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In my Java application both of the following will compile and run, and produce the desired result.

//"Rotate" the list items one place to the left.
myLinkedList.addLast(myLinkedList.removeFirst());

And a "rotation" in the opposite direction

//"Rotate" the list items one place to the right.
myLinkedList.addFirst(myLinkedList.removeLast());

Both "rotations" only require one line of code each, but I'm wondering if this is the right way to go about it? Are there any pitfalls in this approach?

Is there a better, more robust, less error-prone way of doing the same as I have above which would require more than one line of code to achieve, and if so please explain why.

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3 Answers 3

up vote 4 down vote accepted

Seems fine to me. If you had a truly circular buffer which was full you could just move the "start/end" index, but I think the linked list approach will work pretty well. In particular it's still O(1).

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This is pretty close to what ArrayDeque does. –  finnw Jul 21 '10 at 22:01
    
Thanks Jon, the "start\end" index is a good idea which I'll look into using. The code I posted is part of the logic behind a sliding-block puzzle I developed in Swing. –  The Thing Jul 21 '10 at 22:08

I suggest using Collections.rotate.

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3  
Collections.rotate takes O(N) time. removeFirst/addLast is O(1). –  finnw Jul 21 '10 at 21:54
3  
This makes the intent clear, but performance wise its much worse. Accessing the first/last element of a linked list and appending/prepending is possible in constant time, while Collections.rotate needs time linear to the list size. Someone should probably create a feature request for a special case for LinkedList. –  Jörn Horstmann Jul 21 '10 at 21:57
1  
The question doesn't have performance as a requirement. Premature optimisation is the root of all evil, etc. If I was looking to improve performance, there is probably other things that are much more important, like using an array-based structure. So I prefer the better, more robust, less error-prone way of doing the same. –  Tom Hawtin - tackline Jul 21 '10 at 22:48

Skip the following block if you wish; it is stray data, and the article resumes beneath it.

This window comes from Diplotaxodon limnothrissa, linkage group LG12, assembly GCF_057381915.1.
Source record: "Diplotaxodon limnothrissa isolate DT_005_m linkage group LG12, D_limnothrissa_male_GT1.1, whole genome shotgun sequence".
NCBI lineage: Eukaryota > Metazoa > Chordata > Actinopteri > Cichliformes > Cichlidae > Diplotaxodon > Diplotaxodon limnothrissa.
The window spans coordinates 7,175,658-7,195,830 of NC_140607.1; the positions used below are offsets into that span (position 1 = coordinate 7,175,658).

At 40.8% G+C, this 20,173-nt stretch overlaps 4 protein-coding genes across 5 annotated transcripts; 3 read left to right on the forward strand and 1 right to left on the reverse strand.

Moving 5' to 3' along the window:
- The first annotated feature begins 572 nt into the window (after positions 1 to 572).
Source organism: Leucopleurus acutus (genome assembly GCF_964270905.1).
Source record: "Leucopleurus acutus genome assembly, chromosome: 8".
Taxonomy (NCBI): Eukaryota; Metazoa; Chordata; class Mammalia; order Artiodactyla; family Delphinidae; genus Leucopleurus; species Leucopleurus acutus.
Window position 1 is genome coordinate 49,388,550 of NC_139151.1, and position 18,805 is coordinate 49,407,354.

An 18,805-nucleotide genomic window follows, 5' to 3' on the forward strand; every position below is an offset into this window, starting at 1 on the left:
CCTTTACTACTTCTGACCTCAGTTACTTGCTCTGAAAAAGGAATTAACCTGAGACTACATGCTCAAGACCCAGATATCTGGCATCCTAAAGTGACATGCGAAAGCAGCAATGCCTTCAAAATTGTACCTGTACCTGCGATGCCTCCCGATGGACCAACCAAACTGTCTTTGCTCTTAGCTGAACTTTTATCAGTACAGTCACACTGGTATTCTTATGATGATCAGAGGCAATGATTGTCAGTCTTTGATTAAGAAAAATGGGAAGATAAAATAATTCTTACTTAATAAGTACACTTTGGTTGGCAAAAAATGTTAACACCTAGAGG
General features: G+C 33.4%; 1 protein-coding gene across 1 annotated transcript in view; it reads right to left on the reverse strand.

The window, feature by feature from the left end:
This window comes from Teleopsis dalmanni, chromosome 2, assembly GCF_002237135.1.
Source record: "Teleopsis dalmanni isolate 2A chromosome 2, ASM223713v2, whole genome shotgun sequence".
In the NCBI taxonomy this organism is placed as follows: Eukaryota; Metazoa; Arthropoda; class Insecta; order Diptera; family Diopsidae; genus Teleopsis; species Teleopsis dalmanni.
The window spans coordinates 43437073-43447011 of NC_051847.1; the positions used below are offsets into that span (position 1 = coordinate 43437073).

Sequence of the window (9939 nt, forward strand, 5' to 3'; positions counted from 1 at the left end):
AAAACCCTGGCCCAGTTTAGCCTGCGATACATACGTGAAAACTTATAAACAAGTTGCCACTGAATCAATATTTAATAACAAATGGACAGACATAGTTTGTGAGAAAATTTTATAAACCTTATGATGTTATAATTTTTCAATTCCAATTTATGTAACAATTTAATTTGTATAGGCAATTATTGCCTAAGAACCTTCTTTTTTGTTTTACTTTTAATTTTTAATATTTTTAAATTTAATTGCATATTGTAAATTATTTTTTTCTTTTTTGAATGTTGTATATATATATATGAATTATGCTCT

3  
deciding between O(n) and O(1) algorithms is not premature optimization in my opinion. –  Jörn Horstmann Jul 22 '10 at 6:31
    
@Jörn Horstmann I still prefer using the library method. The context we are given is revolves around avoiding errors. O(n) for small n, if another at least O(n) step is going to be performed, if the code is not hot, etc. More likely, something else is going to change to make the funky optimisation bad. –  Tom Hawtin - tackline Jul 22 '10 at 11:42

I would implement it exactly as you have.

myLinkedList.addLast(myLinkedList.removeFirst());

The only way I can see this being "bad programming" is if the list is shared between threads and your method rotates an element from one end to the other without holding a lock (I am not aware of any concurrent Queue implementation that can rotate atomically.)

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Thanks for your input, finnw. Even though I'm not a professional coder I always strive to do things correctly, hence my "good \ bad programming?" query. –  The Thing Jul 21 '10 at 22:16
    
And the m in front of the variable name. –  Steve Kuo Jul 21 '10 at 22:26
    
@Steve Kuo, I suspect that name was made up for the question and is not the real variable name as used in the program –  finnw Jul 22 '10 at 10:09
    
You are correct regarding the variable name. –  The Thing Jul 22 '10 at 20:30

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